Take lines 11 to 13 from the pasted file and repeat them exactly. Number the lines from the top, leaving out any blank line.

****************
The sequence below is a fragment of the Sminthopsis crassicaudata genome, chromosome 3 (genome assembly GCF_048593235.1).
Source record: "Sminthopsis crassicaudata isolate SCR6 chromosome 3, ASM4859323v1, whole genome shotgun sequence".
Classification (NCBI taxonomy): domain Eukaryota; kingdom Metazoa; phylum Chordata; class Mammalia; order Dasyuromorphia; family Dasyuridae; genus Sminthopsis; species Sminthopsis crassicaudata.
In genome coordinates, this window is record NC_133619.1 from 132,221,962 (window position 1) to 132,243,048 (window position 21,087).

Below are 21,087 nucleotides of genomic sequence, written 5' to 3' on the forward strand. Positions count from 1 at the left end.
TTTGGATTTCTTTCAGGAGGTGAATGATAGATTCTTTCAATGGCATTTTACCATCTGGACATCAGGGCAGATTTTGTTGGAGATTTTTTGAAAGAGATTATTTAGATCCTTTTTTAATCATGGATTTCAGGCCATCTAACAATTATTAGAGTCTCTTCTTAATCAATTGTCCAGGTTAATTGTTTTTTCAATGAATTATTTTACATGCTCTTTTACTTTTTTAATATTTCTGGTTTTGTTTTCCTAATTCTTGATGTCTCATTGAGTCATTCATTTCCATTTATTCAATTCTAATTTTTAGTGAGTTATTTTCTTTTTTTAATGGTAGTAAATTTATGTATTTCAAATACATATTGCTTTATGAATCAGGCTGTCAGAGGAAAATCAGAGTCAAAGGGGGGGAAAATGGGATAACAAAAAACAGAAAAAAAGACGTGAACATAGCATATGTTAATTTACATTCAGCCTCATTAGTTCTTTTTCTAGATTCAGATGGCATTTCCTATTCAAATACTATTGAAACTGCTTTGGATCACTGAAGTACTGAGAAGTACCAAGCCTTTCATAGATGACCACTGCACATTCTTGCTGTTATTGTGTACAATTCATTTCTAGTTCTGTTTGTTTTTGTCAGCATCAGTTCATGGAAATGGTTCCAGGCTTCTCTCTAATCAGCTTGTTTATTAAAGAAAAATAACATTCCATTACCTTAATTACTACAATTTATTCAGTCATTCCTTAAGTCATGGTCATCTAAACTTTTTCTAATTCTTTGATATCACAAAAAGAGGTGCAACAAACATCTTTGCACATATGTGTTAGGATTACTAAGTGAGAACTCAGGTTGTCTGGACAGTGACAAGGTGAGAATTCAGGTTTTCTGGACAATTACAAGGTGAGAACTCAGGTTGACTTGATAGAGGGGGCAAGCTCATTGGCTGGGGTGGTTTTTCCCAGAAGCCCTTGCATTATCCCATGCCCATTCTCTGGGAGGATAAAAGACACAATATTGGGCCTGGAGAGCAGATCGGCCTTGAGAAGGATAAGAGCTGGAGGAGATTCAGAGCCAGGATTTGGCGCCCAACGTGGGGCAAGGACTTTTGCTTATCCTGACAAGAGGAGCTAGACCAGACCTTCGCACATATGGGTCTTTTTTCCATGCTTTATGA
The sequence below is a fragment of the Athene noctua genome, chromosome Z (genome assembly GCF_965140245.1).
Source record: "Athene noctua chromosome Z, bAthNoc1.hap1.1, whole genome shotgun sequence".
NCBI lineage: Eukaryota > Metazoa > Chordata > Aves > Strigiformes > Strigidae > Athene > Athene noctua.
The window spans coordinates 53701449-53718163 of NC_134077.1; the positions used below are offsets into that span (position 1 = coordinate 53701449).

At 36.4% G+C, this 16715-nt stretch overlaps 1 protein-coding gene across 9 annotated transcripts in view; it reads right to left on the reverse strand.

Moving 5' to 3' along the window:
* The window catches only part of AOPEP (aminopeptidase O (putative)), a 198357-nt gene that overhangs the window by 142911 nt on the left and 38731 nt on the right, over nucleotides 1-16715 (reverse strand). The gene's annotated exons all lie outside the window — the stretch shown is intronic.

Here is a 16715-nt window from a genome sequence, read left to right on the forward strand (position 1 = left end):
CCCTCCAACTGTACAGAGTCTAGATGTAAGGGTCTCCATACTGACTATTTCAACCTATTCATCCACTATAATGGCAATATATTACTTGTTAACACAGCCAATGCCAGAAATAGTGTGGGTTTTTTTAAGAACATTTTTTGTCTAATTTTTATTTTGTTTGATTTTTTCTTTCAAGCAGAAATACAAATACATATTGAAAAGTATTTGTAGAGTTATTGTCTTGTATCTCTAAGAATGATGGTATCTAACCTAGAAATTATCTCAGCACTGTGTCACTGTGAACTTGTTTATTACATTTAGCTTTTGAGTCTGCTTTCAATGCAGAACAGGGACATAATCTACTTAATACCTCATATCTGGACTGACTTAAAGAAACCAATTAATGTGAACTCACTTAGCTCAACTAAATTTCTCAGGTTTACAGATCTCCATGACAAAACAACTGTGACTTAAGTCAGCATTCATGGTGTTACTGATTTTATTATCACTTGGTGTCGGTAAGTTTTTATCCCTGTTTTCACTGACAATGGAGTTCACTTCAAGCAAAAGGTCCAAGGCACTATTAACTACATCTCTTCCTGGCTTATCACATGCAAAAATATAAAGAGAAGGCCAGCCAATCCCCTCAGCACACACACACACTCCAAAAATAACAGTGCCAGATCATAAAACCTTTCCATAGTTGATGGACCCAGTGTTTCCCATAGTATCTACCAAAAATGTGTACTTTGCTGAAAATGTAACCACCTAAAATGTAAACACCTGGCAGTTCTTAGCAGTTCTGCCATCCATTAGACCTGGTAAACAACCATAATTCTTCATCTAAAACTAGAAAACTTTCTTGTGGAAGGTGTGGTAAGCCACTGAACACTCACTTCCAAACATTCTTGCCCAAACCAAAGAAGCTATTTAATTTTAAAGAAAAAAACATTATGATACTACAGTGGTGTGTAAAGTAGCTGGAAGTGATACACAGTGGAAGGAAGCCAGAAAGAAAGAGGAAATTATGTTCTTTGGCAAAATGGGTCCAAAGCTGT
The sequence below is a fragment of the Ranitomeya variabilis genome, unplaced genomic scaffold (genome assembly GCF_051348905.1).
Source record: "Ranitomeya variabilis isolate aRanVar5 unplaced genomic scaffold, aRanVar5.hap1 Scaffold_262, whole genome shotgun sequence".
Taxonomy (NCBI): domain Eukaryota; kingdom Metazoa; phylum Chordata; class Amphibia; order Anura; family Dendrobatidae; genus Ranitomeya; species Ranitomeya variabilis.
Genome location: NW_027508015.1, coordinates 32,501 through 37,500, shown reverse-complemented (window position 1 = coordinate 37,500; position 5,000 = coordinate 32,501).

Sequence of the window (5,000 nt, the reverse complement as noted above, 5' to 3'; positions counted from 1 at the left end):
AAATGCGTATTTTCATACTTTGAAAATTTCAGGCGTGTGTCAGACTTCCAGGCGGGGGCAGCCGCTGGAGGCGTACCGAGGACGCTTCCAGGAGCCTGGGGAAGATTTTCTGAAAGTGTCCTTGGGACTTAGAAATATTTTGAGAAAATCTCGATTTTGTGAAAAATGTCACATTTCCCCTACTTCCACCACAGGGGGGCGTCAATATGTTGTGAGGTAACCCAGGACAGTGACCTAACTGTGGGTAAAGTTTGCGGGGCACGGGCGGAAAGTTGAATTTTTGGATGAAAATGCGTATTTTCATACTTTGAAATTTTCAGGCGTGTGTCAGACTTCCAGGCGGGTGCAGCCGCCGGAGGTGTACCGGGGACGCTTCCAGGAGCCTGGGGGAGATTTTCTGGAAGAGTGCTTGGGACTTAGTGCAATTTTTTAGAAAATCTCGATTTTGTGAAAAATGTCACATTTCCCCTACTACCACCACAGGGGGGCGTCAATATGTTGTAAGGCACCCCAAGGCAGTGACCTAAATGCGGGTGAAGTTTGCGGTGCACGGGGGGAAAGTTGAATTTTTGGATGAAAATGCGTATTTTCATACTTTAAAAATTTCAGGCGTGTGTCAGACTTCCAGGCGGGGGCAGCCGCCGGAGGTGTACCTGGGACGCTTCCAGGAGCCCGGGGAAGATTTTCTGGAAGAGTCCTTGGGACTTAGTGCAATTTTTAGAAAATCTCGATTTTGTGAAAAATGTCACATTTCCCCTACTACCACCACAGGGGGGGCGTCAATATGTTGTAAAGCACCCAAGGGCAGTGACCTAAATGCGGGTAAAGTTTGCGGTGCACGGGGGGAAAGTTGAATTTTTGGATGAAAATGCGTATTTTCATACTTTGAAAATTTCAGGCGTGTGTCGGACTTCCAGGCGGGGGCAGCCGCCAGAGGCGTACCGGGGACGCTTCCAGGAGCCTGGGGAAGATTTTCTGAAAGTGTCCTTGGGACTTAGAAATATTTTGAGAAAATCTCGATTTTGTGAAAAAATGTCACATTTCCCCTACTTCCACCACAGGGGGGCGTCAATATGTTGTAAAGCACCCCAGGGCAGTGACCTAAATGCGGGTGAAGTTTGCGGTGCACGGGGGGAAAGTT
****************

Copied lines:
At 36.4% G+C, this 16715-nt stretch overlaps 1 protein-coding gene across 9 annotated transcripts in view; it reads right to left on the reverse strand.

Moving 5' to 3' along the window:
* The window catches only part of AOPEP (aminopeptidase O (putative)), a 198357-nt gene that overhangs the window by 142911 nt on the left and 38731 nt on the right, over nucleotides 1-16715 (reverse strand). The gene's annotated exons all lie outside the window — the stretch shown is intronic.